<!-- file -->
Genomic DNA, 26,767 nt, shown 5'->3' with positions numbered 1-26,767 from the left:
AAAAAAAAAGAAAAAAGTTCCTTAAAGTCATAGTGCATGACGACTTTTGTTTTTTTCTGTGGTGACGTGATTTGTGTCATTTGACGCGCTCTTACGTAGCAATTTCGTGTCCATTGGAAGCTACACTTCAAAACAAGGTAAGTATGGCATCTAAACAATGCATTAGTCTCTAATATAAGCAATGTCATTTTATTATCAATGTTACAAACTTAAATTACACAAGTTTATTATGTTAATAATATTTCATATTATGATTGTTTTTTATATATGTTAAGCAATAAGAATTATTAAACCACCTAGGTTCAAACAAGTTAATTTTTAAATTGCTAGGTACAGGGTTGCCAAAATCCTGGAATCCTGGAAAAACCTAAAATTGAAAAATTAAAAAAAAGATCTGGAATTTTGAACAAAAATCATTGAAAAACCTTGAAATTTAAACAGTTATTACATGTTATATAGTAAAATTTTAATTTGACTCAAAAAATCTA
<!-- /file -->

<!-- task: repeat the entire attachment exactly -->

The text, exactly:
Genomic DNA, 26,767 nt, shown 5'->3' with positions numbered 1-26,767 from the left:
AAAAAAAAAGAAAAAAGTTCCTTAAAGTCATAGTGCATGACGACTTTTGTTTTTTTCTGTGGTGACGTGATTTGTGTCATTTGACGCGCTCTTACGTAGCAATTTCGTGTCCATTGGAAGCTACACTTCAAAACAAGGTAAGTATGGCATCTAAACAATGCATTAGTCTCTAATATAAGCAATGTCATTTTATTATCAATGTTACAAACTTAAATTACACAAGTTTATTATGTTAATAATATTTCATATTATGATTGTTTTTTATATATGTTAAGCAATAAGAATTATTAAACCACCTAGGTTCAAACAAGTTAATTTTTAAATTGCTAGGTACAGGGTTGCCAAAATCCTGGAATCCTGGAAAAACCTAAAATTGAAAAATTAAAAAAAAGATCTGGAATTTTGAACAAAAATCATTGAAAAACCTTGAAATTTAAACAGTTATTACATGTTATATAGTAAAATTTTAATTTGACTCAAAAAATCTA